Spaces represent the most granular decomposition of the physical environment being analysed. It is also helpful to look at Space in a wider scale sense – rolling Spaces up to floors, buildings, campuses, cities, countries etc. This roll-up is often referred to as the Spatial Hierarchy:
A series of defined levels of containment of planar physical space where children are contained entirely within parents. Most Spatial Hierarchies include the following levels:
Other interstitial levels may be added depending on specific needs, including:
Region – a collection of countries representing either recognized geopolitical groupings, continents organizational structures
Country Subentity – the decomposition of a country into parts, including US States, UK Countries, Swiss Cantons etc. The United Nations define a standard set of global Country Subentities.
UN Location Code – a business district defined by the United Nations
Activity and interaction
At the heart of “Activity Based Workplaces” is the idea that the Activity will drive the selection of the most appropriate work setting. To better understand behaviours, it is therefore helpful to understand the Activity that is taking place.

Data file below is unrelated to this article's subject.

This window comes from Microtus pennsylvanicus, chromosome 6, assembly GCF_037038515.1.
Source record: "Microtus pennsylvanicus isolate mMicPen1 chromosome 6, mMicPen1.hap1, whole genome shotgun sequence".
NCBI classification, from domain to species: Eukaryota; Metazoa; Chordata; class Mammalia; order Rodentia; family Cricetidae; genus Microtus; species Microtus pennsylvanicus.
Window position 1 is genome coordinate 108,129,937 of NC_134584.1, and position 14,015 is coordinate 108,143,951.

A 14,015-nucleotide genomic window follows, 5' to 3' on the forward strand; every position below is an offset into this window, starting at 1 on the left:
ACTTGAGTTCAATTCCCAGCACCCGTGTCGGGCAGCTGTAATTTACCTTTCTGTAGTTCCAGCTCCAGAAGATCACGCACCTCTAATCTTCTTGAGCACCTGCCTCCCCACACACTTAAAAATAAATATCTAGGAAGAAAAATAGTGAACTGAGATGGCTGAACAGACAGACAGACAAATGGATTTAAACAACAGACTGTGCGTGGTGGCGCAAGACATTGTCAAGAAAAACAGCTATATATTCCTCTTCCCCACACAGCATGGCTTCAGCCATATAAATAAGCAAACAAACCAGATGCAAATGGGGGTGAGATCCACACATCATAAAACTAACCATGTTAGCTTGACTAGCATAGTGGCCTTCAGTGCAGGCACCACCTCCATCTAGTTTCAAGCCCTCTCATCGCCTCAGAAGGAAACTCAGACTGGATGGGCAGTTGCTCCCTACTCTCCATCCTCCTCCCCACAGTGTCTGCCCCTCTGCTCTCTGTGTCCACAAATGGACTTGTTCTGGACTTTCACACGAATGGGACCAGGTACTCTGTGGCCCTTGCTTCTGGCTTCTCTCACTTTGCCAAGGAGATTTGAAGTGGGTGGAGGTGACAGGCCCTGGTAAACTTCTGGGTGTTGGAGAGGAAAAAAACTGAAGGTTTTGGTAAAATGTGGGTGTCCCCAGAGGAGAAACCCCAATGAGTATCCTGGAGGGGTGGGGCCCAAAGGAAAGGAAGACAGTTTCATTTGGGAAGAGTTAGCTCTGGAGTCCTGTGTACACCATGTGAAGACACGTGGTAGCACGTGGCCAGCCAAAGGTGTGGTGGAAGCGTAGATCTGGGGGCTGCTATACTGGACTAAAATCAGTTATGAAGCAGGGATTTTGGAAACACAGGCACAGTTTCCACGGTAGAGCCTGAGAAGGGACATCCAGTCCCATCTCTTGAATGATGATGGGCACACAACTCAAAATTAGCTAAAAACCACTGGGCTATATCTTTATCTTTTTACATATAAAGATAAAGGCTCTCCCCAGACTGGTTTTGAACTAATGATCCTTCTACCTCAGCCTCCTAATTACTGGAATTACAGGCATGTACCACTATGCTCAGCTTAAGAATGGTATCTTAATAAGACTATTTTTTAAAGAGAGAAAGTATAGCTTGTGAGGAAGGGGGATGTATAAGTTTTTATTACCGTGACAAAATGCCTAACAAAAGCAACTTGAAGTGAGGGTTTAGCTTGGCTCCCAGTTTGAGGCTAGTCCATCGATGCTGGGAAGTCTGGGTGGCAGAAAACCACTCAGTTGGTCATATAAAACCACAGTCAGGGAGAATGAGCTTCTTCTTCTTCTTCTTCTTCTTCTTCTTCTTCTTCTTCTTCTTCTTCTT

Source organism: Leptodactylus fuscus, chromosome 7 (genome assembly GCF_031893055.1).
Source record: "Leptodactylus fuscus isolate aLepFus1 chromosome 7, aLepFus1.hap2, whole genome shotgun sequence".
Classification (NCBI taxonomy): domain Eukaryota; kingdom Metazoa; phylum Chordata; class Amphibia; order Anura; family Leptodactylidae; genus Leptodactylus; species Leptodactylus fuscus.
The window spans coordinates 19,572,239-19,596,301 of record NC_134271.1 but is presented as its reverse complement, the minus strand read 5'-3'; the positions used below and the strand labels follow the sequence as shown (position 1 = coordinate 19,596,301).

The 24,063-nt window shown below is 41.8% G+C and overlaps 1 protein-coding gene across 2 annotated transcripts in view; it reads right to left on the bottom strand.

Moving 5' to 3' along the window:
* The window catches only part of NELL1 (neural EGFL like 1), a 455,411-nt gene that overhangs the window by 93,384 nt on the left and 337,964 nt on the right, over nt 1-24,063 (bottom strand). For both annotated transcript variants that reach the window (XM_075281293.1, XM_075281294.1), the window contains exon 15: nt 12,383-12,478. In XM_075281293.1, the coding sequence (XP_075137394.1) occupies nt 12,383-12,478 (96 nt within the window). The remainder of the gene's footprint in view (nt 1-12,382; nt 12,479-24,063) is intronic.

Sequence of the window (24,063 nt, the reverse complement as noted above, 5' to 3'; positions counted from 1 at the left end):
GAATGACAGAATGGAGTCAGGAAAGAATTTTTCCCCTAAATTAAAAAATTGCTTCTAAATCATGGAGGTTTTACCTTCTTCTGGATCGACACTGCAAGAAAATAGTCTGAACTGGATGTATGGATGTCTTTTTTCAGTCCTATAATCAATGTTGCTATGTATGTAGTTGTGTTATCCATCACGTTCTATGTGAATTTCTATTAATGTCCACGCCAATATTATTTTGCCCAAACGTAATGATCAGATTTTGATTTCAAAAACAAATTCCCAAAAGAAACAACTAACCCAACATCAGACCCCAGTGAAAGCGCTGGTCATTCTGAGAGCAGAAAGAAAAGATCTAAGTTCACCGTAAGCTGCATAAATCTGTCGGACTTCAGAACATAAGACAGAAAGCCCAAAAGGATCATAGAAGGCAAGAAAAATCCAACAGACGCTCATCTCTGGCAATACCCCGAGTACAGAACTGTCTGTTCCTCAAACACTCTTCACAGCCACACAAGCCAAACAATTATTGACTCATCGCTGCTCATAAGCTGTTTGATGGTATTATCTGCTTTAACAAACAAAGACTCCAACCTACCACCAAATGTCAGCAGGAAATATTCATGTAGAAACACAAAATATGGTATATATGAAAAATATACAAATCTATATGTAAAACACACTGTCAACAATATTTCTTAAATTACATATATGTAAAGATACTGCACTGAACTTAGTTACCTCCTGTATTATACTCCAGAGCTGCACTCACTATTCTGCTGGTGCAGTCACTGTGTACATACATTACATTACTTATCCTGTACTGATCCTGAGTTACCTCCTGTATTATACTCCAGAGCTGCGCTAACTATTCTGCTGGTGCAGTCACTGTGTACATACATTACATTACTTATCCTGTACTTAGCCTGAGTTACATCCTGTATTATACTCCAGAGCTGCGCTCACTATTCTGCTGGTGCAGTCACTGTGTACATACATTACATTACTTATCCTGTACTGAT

Something that an individual or group does.
An Activity may be solitary or involve interactions with others, either in person or virtually. It typically is continuous for a Period (although may be interrupted, for example for comfort breaks).
Activities also usually take place with a fixed group of people and in one or more fixed Spaces for the entire Period – for example a meeting with five people taking place in a specific meeting room. However, these is not always the case: a mail room staff member might be undertaking a “deliver mail” Activity, which involves visiting a number of locations (aka Spaces); or a small group may be interviewing numerous candidates for a position, and whilst all the interviews may take place in the same room (Space), the candidates would come and go through the day (i.e. the Activity does not involve a fixed group of people for the whole Period).
Activities can helpfully be classified into those that are solitary and those that are undertaken in groups. Group activities are often referred to as interactions, and these are often very interesting in workplace strategy as arguably many aspects of productivity arise during such activities: for example, significant decisions or approvals are often established in a meeting, and innovation is often fuelled by serendipitous discussions.
The following definitions provide a useful classification of interactions:
One person or a minority of people in a group are conveying information to the remainder (majority) of the group.